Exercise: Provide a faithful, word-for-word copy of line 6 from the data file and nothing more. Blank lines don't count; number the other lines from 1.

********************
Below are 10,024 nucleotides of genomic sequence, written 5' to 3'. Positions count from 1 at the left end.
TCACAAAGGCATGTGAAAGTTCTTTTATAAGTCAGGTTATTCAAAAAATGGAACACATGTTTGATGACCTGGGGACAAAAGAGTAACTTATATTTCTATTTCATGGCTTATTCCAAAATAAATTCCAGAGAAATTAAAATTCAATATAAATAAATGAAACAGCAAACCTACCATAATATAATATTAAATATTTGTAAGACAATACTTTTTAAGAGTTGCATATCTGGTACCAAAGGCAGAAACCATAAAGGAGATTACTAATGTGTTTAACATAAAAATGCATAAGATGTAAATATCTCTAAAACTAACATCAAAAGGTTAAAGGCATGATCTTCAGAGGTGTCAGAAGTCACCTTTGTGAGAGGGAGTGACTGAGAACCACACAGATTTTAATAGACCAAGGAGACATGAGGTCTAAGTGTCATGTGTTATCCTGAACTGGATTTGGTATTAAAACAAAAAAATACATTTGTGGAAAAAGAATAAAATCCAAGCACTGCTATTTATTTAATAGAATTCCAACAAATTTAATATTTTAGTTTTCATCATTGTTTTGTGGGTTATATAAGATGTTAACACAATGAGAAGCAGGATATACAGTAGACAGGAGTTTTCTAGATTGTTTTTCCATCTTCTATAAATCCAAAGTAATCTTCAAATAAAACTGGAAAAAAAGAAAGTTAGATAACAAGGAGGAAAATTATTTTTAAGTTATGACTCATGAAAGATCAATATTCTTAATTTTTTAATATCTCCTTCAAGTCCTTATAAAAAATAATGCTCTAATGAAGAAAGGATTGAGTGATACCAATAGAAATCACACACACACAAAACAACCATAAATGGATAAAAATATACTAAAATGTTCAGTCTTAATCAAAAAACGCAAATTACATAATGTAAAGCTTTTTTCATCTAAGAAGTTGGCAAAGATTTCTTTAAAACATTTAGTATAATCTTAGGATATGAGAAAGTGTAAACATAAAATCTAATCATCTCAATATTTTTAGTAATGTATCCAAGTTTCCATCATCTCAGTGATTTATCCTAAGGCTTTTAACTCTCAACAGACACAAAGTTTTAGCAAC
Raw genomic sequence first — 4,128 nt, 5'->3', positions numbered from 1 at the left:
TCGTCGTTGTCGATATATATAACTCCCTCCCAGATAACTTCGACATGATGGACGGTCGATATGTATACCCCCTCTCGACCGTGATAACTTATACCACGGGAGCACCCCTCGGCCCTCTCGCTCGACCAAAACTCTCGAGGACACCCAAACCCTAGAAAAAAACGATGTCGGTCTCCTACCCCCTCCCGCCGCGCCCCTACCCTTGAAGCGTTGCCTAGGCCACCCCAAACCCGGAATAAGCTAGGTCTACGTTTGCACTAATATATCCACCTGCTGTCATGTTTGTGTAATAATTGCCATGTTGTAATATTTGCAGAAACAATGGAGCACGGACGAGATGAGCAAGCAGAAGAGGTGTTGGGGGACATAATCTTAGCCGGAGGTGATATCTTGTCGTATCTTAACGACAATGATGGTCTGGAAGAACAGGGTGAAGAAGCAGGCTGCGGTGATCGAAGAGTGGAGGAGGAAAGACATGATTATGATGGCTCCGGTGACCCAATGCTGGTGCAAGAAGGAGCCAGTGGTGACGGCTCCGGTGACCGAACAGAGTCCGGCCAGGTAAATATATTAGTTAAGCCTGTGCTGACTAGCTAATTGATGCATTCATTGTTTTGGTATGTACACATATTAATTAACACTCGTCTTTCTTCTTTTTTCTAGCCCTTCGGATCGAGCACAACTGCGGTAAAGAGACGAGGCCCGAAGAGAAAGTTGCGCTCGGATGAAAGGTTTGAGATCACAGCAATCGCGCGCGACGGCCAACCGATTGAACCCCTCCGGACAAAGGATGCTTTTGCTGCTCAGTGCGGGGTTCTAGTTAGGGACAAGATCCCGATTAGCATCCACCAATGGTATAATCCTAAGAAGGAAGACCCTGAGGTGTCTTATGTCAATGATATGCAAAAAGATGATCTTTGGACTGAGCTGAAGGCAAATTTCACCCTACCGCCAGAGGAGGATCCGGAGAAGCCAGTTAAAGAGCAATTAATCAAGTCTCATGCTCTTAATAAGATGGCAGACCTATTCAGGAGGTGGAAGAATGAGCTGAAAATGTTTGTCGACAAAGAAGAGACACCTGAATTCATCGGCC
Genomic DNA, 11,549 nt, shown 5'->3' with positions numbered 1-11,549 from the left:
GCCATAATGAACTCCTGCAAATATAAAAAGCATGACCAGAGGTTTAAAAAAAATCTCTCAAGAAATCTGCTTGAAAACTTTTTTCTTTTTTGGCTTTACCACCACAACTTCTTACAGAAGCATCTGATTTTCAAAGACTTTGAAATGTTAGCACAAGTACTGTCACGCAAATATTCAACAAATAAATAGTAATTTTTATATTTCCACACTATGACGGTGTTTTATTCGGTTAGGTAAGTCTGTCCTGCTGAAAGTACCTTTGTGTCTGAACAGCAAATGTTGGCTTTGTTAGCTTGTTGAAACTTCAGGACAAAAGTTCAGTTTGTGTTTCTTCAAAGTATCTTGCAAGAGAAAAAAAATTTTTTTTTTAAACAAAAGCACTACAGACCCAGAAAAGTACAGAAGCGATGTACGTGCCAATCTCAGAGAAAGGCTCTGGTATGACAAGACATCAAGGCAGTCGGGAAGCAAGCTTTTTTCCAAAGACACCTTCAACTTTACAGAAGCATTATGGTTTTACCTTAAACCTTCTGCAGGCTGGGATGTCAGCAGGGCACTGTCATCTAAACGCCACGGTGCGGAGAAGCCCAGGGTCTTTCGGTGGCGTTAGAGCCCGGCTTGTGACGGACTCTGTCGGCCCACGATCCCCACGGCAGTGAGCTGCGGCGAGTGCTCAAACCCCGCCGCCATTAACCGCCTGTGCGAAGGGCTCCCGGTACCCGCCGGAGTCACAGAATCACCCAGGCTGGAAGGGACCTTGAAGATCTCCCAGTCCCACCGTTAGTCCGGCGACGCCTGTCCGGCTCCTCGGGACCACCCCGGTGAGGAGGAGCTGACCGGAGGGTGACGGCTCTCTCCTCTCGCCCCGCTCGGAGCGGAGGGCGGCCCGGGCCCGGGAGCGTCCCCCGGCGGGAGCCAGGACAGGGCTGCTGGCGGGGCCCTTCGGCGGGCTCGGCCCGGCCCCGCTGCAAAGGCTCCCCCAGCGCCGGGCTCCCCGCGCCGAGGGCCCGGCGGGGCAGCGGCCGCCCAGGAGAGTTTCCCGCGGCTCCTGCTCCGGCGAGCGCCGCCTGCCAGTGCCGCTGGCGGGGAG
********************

GCCATAATGAACTCCTGCAAATATAAAAAGCATGACCAGAGGTTTAAAAAAAATCTCTCAAGAAATCTGCTTGAAAACTTTTTTCTTTTTTGGCTTTACCACCACAACTTCTTACAGAAGCATCTGATTTTCAAAGACTTTGAAATGTTAGCACAAGTACTGTCACGCAAATATTCAACAAATAAATAGTAATTTTTATATTTCCACACTATGACGGTGTTTTATTCGGTTAGGTAAGTCTGTCCTGCTGAAAGTACCTTTGTGTCTGAACAGCAAATGTTGGCTTTGTTAGCTTGTTGAAACTTCAGGACAAAAGTTCAGTTTGTGTTTCTTCAAAGTATCTTGCAAGAGAAAAAAAATTTTTTTTTTAAACAAAAGCACTACAGACCCAGAAAAGTACAGAAGCGATGTACGTGCCAATCTCAGAGAAAGGCTCTGGTATGACAAGACATCAAGGCAGTCGGGAAGCAAGCTTTTTTCCAAAGACACCTTCAACTTTACAGAAGCATTATGGTTTTACCTTAAACCTTCTGCAGGCTGGGATGTCAGCAGGGCACTGTCATCTAAACGCCACGGTGCGGAGAAGCCCAGGGTCTTTCGGTGGCGTTAGAGCCCGGCTTGTGACGGACTCTGTCGGCCCACGATCCCCACGGCAGTGAGCTGCGGCGAGTGCTCAAACCCCGCCGCCATTAACCGCCTGTGCGAAGGGCTCCCGGTACCCGCCGGAGTCACAGAATCACCCAGGCTGGAAGGGACCTTGAAGATCTCCCAGTCCCACCGTTAGTCCGGCGACGCCTGTCCGGCTCCTCGGGACCACCCCGGTGAGGAGGAGCTGACCGGAGGGTGACGGCTCTCTCCTCTCGCCCCGCTCGGAGCGGAGGGCGGCCCGGGCCCGGGAGCGTCCCCCGGCGGGAGCCAGGACAGGGCTGCTGGCGGGGCCCTTCGGCGGGCTCGGCCCGGCCCCGCTGCAAAGGCTCCCCCAGCGCCGGGCTCCCCGCGCCGAGGGCCCGGCGGGGCAGCGGCCGCCCAGGAGAGTTTCCCGCGGCTCCTGCTCCGGCGAGCGCCGCCTGCCAGTGCCGCTGGCGGGGAG